“The Way of the Warrior”: DS9’s Turning Point
Though it’s hard to believe, “The Way of the Warrior” is now twenty-six years old and originally wasn’t even supposed to happen. Late in the third season of Star Trek: Deep Space Nine, the show’s producers wanted to end the season on a cliffhanger (which later became a later fourth season two-parter – “Homefront” and “Paradise Lost”), but Paramount said no. As a result, the third season had ended with no clear direction of where the series would go from then on. What do you do? Let’s make a spectacular double-length episode that brings in Worf!
I recall watching this two-parter not when it first aired (on 2 October 1995), but rather on a recorded VHS tape my mother had made for me. When I got the tape, I was most excited about the dazzling special effects that Visual Effects Supervisor Dan Curry and his DS9 team (Curry worked on both Voyager and Deep Space Nine at the same time) were able to pull off, using CGI. I watched and re-watched those VFX scenes, to the point I ruined the VHS tape.
The battle with the Defiant and the Klingon Birds-of-Prey rescuing Dukat and the Detapa Council was beautifully made and is amazing. It was amazing back in 1995, and it’s still impressive, even in 2021. The bigger space battle, with many Klingon ships attacking Deep Space 9, is massive. The explosions blow me away every time! A bit of trivia: until “Sacrifice of Angels” later on the series, this episode had the biggest space battle scene in the television side of Star Trek.
The introduction of one of The Next Generation’s most popular characters, Worf, into Deep Space Nine was an obvious attempt to boost DS9’s numbers of viewers and bring more publicity to the show. At the time, I thought adding him was pretty cool, but I didn’t really fully appreciate Deep Space Nine – like so many fans did – until after the series ended its run in 1999. I appreciate now more than ever that the show did take a bold risk by adding Worf to the overall story. This addition not only added layer upon layer of Klingon culture, but also Worf’s decision to not join the Klingon Empire to fight the Cardassians gave him serious consequences for the first time ever in Star Trek, despite having a reprimand on his record for killing Duras during the TNG episode “Reunion”.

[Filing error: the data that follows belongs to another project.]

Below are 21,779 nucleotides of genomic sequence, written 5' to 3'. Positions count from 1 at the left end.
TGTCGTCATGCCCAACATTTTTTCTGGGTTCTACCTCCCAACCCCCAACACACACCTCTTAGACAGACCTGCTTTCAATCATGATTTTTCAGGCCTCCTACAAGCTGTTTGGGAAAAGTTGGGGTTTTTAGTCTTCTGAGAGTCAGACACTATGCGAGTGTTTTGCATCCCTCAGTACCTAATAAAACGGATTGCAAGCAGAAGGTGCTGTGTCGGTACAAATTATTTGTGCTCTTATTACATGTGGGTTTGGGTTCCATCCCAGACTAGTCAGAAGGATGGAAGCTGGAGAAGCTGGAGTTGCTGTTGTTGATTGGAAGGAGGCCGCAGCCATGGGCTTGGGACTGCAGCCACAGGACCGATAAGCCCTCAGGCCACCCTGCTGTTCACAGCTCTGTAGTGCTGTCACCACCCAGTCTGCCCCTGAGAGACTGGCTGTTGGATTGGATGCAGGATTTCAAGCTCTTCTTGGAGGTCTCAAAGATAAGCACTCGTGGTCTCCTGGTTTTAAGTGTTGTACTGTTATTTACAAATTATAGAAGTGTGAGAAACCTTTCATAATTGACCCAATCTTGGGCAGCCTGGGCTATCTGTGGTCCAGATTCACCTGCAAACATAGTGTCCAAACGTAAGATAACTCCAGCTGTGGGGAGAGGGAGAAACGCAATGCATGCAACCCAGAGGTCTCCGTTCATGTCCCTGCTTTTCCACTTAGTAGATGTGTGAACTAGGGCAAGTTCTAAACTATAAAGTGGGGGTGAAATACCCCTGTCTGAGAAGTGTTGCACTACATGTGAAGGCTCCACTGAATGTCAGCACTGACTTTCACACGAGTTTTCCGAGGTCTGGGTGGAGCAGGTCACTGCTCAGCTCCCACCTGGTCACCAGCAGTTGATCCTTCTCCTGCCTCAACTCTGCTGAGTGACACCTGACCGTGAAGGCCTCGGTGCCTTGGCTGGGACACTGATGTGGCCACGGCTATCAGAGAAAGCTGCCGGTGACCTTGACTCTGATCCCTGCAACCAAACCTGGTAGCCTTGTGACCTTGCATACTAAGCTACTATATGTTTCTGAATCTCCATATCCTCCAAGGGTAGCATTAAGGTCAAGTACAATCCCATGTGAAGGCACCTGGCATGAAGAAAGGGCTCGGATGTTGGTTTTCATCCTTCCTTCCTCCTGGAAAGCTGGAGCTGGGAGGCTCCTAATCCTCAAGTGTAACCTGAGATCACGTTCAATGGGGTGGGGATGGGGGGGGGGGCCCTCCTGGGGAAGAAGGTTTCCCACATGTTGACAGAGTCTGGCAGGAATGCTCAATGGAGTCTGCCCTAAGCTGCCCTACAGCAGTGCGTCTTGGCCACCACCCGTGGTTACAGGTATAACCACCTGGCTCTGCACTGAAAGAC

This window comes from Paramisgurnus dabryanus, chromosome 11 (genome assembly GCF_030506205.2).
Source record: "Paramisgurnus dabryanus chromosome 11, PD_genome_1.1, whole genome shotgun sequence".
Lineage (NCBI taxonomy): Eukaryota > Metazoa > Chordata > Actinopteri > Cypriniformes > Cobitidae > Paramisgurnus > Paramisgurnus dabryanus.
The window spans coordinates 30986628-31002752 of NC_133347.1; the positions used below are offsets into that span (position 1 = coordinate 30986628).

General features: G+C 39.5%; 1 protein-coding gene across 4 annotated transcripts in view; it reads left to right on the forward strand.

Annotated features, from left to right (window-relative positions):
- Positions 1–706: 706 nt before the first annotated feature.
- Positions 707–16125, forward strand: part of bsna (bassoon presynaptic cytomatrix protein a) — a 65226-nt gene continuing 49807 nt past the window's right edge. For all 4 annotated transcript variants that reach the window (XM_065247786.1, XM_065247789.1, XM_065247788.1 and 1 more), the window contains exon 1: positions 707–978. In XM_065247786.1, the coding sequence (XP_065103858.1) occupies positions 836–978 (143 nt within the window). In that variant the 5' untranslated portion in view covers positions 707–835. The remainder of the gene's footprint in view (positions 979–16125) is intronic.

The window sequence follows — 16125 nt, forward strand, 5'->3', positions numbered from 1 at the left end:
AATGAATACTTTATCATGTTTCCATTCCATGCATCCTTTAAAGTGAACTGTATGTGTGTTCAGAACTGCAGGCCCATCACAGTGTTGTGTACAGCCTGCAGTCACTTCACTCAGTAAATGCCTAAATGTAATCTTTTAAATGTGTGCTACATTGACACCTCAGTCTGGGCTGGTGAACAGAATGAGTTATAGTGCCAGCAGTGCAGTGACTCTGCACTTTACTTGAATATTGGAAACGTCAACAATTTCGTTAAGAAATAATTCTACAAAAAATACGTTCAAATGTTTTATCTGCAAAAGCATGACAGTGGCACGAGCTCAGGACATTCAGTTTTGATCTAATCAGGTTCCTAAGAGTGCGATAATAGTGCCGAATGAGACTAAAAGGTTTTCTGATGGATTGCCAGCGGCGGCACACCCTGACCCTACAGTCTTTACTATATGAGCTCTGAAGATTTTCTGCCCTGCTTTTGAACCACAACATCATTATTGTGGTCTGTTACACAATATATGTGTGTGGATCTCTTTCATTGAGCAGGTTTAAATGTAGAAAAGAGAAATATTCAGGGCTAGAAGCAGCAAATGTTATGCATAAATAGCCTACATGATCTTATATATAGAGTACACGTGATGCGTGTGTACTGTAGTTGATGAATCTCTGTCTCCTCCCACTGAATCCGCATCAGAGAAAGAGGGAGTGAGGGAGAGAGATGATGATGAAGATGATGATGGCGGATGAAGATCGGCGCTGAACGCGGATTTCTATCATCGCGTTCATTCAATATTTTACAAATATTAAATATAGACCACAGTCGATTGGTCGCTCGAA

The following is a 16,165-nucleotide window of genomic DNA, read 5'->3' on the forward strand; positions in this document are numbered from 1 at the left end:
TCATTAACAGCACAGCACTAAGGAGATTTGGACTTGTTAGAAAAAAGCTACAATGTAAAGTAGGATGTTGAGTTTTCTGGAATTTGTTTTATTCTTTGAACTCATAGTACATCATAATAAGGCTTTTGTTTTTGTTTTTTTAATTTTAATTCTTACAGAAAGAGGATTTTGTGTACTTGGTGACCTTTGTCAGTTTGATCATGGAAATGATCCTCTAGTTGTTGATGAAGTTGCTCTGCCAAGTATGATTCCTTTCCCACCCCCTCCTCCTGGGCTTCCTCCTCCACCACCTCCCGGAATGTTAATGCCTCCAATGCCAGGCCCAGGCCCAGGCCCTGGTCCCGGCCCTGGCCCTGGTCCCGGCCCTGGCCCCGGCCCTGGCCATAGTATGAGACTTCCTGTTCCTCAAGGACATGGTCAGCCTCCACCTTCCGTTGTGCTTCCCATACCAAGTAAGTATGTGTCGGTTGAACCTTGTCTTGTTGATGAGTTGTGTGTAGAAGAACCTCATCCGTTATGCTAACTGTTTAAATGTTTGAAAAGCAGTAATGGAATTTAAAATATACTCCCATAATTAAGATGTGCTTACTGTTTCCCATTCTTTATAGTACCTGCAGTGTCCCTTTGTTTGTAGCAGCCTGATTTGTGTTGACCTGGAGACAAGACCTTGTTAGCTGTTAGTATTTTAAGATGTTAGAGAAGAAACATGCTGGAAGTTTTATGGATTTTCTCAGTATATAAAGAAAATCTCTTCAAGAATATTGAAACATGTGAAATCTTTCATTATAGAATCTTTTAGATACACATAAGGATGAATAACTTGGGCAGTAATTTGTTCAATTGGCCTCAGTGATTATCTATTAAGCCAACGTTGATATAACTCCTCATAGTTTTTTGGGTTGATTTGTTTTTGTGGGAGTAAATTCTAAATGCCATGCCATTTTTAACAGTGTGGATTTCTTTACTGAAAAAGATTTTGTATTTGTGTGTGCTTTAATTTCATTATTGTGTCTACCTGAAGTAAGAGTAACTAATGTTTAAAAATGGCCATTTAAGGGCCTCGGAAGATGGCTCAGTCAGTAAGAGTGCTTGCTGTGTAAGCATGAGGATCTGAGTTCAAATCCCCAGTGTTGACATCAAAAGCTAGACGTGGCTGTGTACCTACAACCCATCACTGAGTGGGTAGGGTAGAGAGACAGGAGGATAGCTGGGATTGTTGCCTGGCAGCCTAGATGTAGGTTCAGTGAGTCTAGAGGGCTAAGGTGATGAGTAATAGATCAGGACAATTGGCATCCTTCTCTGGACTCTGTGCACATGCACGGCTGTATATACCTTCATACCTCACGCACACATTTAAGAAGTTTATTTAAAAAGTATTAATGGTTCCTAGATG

So much attention has been paid to Worf and the visual effects, let’s now talk about the performances. For the first time, we meet General Martok, played by J.G. Hertzler, who had previously been in Star Trek, as the ill-fated captain of the Saratoga in DS9’s pilot, “Emissary”. In “The Way of the Warrior”, Hertzler has a lot of meat to play in his first of more than twenty appearances as the character of Martok, and it shows. The other characters who take center stage – such as Sisko, Dax, Dukat, and Garak – are just as brilliant as ever. The scene with Quark and Garak discussing and pondering their futures in the Federation, which was created because the episode was running a few minutes short, is a rare scene for the two characters, and actors Armin Shimerman and Andrew Robinson play it beautifully.
Overall, the episode is quite literally a turning point for Deep Space Nine. It literally brings a bang, in bringing in Worf and the visual effects.
If ViacomCBS ever decide to remaster Deep Space Nine in HD, this installment (along with DS9’s pilot “Emissary” and the show’s finale, “What You Leave Behind”) is an episode I would pick to be on a sampler Blu-ray disc that would be similar to one which was released when The Next Generation was remastered in 2012-14. Why would I choose this episode to be included in a DS9-in-HD sampler disc? Not only because it reintroduces Worf, but also because the visual effects – properly re-rendered – would drive me to purchase a copy of such a sampler disc, should one be made.
Ultimately, “The Way of the Warrior” is one of my favorite Star Trek episodes of all time; if I had a top-ten episode list of the best Deep Space Nine episodes, this one would definitely be in my top five.
Wes Huntington has been a Star Trek fan since he was born, thanks to his parents (both of whom are still very much alive and are big Trek fans themselves). He lives in the Minneapolis, Minnesota area, with his wife and cat. He is also a co-host of the Twin Cities Trekkies podcast, which launched in February 2021 and talks about all things Star Trek. You can find Twin Cities Trekkies via Facebook, Instagram, or anchor.fm/twincitiestrekkies.